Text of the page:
Doctors oversubscribing antibiotics to combat common cold
WITH THE WEATHER turning wintry, the common cold is setting in, but the latest report suggests doctors are over-prescribing antibiotics to combat coughs and colds.
Researchers who reviewed more than three million cases of common colds between 1991 and 2001 say many cases would have cleared up on their own, meaning the NHS is wasting millions on unnecessary treatments.
The study found that in 2000 antibiotics were still being prescribed to 67% of those with respiratory infections.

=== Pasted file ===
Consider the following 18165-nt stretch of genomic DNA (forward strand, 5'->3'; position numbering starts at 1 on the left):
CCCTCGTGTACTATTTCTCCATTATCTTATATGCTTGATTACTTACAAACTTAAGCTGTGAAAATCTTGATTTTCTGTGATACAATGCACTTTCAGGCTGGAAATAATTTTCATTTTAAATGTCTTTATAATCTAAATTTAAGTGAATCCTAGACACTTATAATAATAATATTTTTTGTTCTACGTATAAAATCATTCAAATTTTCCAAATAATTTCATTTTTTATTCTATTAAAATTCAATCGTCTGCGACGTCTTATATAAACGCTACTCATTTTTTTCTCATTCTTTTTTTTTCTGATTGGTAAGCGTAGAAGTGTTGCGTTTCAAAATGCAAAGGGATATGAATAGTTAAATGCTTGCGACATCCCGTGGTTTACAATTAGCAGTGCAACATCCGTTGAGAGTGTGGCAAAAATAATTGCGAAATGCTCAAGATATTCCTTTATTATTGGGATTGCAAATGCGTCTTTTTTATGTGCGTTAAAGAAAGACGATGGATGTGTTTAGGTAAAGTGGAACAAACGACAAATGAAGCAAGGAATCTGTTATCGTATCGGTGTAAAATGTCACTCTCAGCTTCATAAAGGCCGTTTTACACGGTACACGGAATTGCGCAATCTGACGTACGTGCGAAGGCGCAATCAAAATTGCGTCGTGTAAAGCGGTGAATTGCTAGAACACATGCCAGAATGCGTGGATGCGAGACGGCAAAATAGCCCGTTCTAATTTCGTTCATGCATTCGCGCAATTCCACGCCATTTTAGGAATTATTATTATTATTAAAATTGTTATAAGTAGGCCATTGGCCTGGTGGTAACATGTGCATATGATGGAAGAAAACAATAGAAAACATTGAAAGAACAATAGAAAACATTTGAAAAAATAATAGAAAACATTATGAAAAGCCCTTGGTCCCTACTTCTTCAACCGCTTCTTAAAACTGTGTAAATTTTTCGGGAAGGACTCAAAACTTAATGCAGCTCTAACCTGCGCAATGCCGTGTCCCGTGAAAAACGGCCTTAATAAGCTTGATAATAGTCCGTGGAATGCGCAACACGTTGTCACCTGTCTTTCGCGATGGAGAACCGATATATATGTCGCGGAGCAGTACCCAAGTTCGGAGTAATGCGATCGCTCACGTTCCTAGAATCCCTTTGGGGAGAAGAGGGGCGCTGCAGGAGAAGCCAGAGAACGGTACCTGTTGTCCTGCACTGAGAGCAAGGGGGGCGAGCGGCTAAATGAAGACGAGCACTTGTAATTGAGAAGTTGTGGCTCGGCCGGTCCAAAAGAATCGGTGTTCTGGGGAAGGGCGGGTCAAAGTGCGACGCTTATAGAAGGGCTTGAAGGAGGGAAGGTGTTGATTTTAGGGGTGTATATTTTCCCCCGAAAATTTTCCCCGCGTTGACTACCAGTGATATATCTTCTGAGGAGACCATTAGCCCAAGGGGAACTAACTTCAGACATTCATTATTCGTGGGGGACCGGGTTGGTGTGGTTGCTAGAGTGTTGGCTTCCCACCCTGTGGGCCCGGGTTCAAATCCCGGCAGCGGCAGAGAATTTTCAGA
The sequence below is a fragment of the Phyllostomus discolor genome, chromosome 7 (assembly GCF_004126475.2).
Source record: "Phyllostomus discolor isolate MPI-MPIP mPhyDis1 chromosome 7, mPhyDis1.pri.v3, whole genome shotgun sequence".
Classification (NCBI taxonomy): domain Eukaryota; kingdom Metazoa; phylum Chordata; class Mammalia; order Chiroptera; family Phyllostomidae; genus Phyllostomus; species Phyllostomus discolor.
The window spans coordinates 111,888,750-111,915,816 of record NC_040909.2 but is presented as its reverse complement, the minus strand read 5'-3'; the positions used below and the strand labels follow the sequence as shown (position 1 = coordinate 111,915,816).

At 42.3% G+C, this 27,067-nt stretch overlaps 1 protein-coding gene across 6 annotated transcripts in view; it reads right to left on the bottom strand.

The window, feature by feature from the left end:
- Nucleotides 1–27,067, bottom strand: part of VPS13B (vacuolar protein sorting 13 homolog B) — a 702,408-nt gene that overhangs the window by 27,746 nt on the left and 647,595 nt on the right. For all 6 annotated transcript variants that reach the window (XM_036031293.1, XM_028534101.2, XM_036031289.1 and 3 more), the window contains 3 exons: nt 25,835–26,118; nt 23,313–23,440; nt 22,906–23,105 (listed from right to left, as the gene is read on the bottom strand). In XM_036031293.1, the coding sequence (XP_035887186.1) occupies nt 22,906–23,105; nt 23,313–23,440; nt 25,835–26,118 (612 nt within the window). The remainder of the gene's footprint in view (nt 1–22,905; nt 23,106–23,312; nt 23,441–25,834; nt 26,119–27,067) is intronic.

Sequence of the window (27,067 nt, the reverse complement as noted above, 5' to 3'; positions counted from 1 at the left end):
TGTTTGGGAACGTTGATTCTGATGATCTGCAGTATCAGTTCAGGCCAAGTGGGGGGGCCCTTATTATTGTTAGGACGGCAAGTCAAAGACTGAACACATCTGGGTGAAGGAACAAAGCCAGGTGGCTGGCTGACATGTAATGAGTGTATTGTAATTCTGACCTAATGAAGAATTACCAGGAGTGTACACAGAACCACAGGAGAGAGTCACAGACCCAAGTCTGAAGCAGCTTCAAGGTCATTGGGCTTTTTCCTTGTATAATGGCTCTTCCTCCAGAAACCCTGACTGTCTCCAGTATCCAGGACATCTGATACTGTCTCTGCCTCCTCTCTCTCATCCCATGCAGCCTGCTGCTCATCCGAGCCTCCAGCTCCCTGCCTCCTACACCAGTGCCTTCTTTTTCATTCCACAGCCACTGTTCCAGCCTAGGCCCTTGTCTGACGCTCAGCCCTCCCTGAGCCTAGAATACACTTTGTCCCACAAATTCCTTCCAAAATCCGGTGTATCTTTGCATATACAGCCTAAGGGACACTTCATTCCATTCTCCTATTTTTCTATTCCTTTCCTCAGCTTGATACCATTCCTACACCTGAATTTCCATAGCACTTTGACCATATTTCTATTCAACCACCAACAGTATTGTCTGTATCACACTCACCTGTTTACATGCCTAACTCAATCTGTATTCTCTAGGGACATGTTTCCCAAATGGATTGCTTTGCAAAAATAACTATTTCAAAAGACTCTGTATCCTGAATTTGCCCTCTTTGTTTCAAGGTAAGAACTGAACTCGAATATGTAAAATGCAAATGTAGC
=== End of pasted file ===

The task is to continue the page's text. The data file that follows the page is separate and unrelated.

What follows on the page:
Excessive use of antibiotics can also cause harmful bacteria to develop resistance, making it more difficult to cure them.
Official guidance advises against antibiotic prescriptions for upper respiratory tract infections, sore throats and ear infections.
Professor Martyn Partridge, of the National Heart and Lung Institute, said there were three main dangers of the over-use of antibiotics: ‘The first is that the bacteria might get resistant,’ he said. ‘Antibiotics can also cause tummy upsets, which are avoidable if the drugs are not needed.’
He added: ‘And there is also the danger that good bacteria will be cleaned out by antibiotics, leaving the gut to be recolonised by nastier types.’